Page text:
Read below about double vision, including causes, treatment options and remedies. Or get a personalized analysis of your double vision from our A.I. health assistant. At Buoy, we build tools that help you know what’s wrong right now and how to get the right care.

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Double Vision Symptoms

Double vision means you are seeing two overlapping images instead of a single normal image. These images may overlap on top of each other or may appear side to side. Double vision is also known as diplopia or ocular misalignment [1].

Double vision symptoms and characteristics:

  • Squinting.
  • Trying to look sideways at objects.
  • Covering one eye with a hand.
  • Eyes that "wander," appearing misaligned as though looking in different directions.
  • Eyes that appear to be crossed.
  • It may occur only in one eye (monocular) or in both eyes (binocular).
  • With monocular double vision, your images may "ghost" and appear to be only slightly separated.

Double vision duration:

  • Your double vision may come and go.
  • It may happen only when looking in a particular direction.
  • It may be constant.
  • In some cases, it may resolve on its own.

Who is most often affected by double vision symptoms?

  • This condition can happen to anyone at any age.
  • Even young children can have double vision symptoms.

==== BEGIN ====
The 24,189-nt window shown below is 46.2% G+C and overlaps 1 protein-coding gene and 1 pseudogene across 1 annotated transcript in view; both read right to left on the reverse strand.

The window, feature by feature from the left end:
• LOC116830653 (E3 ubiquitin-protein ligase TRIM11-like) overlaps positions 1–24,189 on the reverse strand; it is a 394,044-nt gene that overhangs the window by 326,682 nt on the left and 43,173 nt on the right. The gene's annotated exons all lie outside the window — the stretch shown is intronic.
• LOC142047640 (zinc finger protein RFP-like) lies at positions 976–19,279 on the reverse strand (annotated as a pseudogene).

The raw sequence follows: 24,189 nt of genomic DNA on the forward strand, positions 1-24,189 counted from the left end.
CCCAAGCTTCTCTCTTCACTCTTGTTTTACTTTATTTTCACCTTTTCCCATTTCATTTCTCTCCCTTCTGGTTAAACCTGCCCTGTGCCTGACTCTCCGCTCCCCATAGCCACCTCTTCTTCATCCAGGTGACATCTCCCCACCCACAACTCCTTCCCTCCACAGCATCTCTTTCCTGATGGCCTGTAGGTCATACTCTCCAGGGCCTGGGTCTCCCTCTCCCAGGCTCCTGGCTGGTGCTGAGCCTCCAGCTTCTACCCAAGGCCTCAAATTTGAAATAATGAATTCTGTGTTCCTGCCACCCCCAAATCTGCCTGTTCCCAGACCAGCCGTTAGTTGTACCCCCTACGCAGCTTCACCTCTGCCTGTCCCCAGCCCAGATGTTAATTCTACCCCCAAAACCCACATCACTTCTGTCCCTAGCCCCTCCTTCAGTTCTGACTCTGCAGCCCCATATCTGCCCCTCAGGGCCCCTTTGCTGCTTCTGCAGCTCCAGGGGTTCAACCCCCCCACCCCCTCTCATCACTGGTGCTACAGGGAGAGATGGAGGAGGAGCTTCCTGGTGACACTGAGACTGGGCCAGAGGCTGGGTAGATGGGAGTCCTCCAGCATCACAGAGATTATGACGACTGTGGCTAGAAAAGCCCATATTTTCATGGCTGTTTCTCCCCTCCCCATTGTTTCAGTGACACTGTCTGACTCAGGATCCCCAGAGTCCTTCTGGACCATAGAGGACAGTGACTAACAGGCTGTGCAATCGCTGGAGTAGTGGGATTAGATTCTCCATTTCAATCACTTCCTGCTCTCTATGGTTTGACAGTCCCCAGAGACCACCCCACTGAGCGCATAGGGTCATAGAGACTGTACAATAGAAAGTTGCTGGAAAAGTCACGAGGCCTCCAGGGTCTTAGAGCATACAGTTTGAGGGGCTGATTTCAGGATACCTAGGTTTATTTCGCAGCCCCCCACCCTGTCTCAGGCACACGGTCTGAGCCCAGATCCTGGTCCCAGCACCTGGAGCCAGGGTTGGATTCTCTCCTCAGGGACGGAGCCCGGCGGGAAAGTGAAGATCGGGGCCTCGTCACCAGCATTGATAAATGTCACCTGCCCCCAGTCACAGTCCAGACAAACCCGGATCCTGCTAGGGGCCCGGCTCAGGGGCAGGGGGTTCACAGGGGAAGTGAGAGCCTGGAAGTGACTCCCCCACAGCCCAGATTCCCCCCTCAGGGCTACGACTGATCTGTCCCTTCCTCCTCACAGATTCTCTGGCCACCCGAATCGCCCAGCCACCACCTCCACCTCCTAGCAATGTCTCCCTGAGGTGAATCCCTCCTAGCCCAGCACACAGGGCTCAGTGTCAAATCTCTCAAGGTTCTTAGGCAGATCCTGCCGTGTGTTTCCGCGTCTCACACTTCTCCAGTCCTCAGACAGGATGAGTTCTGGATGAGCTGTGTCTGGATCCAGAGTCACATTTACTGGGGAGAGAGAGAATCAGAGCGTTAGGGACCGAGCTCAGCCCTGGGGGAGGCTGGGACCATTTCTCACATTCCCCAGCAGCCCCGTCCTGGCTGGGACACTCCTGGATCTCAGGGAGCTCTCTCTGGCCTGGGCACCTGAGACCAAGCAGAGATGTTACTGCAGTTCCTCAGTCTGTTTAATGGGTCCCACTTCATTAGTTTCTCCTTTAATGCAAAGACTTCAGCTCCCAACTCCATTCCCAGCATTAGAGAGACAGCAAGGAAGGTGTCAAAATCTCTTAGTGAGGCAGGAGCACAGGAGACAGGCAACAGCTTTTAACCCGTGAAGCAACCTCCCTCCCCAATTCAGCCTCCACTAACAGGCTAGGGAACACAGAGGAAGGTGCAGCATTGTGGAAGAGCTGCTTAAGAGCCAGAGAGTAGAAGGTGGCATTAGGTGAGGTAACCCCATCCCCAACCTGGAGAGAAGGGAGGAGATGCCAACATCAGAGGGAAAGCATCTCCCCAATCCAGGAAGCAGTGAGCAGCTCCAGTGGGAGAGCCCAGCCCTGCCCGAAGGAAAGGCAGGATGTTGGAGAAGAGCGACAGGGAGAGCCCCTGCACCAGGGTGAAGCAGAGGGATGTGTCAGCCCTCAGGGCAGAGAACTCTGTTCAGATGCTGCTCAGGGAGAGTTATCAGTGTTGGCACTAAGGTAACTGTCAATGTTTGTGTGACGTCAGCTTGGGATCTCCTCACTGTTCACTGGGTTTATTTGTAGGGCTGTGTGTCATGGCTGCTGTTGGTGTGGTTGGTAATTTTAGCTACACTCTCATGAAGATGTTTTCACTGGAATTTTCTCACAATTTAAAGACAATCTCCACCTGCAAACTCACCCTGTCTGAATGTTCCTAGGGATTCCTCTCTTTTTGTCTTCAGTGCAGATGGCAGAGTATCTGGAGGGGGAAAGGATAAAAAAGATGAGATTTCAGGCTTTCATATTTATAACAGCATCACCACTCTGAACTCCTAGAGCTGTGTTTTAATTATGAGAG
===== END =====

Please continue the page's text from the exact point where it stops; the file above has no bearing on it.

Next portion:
Are double vision symptoms serious?

  • Double vision interferes with quality of life.
  • It can make some activities – such as driving – very hazardous.
  • In rare cases, double vision may be a symptom of a brain injury, stroke, or tumor.
  • All of these are good reasons to have any episodes of double vision checked by a medical provider.

Double Vision Causes Overview

Many conditions can have double vision as a symptom. The most common are those involving weakened nerves or muscles within both eyes, or abnormalities of your retina or cornea within a single eye [2].

Binocular double vision causes:

  • Binocular double vision is the most common type. This means both eyes are involved. If either eye is closed or covered, your double vision goes away until they eye is opened or uncovered again.
  • Weakened or damaged nerves or muscles may allow your eyes to point in slightly different directions. Your brain is unable to resolve the two images and sees double instead.
  • In some cases, binocular double vision can have a serious neurologic cause.

Monocular double vision causes:

  • Monocular double vision is less common [3]. This means that only one eye is involved. If that eye is closed or covered – but not your other one – your double vision goes away until the eye is opened or uncovered again.